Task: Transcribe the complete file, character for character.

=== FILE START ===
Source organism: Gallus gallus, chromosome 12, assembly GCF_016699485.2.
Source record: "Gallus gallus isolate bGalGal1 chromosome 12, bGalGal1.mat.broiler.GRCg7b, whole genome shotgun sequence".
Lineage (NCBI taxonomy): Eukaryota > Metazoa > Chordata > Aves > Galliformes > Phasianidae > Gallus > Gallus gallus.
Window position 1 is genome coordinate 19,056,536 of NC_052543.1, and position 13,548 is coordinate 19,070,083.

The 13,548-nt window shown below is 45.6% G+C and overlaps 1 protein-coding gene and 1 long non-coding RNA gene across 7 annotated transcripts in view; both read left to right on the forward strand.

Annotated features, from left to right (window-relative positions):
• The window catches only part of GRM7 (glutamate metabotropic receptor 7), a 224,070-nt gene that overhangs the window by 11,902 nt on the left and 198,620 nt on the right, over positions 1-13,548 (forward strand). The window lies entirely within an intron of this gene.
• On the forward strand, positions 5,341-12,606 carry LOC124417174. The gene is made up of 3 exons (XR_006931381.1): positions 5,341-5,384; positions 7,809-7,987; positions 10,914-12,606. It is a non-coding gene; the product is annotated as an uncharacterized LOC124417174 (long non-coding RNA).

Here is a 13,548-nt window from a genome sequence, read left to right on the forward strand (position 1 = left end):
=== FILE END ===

Source organism: Gallus gallus, chromosome 12, assembly GCF_016699485.2.
Source record: "Gallus gallus isolate bGalGal1 chromosome 12, bGalGal1.mat.broiler.GRCg7b, whole genome shotgun sequence".
Lineage (NCBI taxonomy): Eukaryota > Metazoa > Chordata > Aves > Galliformes > Phasianidae > Gallus > Gallus gallus.
Window position 1 is genome coordinate 19,056,536 of NC_052543.1, and position 13,548 is coordinate 19,070,083.

The 13,548-nt window shown below is 45.6% G+C and overlaps 1 protein-coding gene and 1 long non-coding RNA gene across 7 annotated transcripts in view; both read left to right on the forward strand.

Annotated features, from left to right (window-relative positions):
• The window catches only part of GRM7 (glutamate metabotropic receptor 7), a 224,070-nt gene that overhangs the window by 11,902 nt on the left and 198,620 nt on the right, over positions 1-13,548 (forward strand). The window lies entirely within an intron of this gene.
• On the forward strand, positions 5,341-12,606 carry LOC124417174. The gene is made up of 3 exons (XR_006931381.1): positions 5,341-5,384; positions 7,809-7,987; positions 10,914-12,606. It is a non-coding gene; the product is annotated as an uncharacterized LOC124417174 (long non-coding RNA).

Here is a 13,548-nt window from a genome sequence, read left to right on the forward strand (position 1 = left end):